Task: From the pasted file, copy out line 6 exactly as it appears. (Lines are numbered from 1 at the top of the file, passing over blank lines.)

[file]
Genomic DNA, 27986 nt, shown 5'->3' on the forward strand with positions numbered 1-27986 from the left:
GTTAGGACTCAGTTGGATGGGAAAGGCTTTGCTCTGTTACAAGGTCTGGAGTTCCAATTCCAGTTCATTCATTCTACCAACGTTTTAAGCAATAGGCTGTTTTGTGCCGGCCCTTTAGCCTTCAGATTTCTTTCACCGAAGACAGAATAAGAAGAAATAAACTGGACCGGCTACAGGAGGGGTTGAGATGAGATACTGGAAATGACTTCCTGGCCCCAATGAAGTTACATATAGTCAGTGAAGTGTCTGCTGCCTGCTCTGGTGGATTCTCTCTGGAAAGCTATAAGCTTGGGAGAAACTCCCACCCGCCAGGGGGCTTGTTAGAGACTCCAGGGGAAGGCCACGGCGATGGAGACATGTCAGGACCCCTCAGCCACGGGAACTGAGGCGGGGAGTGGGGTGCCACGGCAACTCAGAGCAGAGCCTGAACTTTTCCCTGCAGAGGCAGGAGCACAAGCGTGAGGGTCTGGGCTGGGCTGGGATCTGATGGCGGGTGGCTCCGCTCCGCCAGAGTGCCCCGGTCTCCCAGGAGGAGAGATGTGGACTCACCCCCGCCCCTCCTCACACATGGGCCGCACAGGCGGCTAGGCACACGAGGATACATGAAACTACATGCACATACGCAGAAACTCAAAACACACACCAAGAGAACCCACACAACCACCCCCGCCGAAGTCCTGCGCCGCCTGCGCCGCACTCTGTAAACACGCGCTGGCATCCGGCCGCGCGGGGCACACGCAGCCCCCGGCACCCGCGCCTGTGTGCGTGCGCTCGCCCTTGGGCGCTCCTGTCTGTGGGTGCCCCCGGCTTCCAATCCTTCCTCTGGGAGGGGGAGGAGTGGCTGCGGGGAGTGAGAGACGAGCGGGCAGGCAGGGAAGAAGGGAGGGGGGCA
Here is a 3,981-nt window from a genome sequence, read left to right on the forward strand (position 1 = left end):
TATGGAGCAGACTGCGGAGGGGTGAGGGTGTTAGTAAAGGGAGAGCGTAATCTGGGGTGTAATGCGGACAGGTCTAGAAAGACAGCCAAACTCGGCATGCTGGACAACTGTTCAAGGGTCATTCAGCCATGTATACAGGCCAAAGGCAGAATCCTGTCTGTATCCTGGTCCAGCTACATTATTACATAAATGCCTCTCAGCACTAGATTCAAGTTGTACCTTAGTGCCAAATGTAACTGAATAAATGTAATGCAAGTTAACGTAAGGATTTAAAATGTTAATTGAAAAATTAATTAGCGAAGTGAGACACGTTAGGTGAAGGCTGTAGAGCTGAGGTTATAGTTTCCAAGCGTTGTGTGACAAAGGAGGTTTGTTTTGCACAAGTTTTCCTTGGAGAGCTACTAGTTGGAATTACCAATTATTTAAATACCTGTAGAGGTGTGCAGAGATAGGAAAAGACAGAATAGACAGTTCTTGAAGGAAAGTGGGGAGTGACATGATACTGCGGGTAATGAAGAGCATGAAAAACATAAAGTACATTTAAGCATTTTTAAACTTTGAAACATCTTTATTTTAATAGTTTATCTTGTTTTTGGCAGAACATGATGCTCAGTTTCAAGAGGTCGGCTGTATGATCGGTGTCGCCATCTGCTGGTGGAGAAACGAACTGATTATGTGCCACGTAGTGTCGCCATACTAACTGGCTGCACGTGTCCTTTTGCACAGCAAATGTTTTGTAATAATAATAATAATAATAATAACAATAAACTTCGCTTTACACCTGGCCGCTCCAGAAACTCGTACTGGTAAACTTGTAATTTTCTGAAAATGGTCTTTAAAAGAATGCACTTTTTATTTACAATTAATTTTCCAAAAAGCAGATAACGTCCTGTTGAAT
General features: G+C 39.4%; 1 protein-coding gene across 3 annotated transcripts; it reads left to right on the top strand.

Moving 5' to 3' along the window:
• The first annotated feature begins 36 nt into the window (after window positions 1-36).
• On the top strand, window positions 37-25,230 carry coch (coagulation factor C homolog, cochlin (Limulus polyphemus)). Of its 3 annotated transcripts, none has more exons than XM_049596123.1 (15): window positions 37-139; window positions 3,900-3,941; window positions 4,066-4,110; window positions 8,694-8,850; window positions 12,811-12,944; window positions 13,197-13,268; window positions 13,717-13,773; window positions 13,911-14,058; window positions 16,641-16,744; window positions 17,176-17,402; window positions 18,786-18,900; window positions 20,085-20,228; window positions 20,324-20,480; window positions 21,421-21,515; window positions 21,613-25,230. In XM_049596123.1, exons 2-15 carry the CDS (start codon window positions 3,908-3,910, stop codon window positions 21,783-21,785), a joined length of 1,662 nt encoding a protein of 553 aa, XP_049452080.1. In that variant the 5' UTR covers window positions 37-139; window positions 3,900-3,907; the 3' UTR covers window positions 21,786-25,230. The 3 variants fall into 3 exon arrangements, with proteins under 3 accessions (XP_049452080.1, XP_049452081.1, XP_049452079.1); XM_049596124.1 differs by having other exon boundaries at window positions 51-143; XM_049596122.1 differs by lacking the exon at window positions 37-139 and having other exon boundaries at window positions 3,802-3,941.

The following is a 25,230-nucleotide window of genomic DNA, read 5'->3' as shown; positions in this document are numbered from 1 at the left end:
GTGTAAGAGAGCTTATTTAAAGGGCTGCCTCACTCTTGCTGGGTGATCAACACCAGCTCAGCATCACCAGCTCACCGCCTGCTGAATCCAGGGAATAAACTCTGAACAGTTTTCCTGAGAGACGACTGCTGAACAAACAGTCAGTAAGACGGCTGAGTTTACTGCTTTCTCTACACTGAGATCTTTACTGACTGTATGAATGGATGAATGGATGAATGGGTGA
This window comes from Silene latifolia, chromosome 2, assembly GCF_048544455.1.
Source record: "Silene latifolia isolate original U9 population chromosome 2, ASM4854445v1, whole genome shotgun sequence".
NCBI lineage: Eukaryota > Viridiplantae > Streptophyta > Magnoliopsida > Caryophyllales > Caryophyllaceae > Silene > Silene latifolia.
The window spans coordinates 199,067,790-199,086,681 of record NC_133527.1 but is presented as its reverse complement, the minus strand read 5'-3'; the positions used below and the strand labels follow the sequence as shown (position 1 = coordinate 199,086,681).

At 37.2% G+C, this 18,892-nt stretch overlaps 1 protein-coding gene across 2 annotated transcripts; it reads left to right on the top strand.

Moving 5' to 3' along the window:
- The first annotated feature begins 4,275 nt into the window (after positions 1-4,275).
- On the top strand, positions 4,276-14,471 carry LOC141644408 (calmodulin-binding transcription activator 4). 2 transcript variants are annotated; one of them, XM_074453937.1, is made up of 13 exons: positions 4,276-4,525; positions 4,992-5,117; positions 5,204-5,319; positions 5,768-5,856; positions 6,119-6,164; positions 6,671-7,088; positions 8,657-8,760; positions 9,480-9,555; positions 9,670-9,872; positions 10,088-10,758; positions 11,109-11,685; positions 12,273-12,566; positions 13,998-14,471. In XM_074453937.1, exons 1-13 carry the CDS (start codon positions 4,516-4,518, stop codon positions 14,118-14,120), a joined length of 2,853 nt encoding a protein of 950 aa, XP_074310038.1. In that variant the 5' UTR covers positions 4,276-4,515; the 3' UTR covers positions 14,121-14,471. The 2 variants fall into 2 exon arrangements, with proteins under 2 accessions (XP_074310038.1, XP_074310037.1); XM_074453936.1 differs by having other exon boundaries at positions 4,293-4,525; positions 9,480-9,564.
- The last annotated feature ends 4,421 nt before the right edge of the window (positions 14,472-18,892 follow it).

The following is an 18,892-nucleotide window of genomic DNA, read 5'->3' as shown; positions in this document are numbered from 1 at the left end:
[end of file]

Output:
Moving 5' to 3' along the window: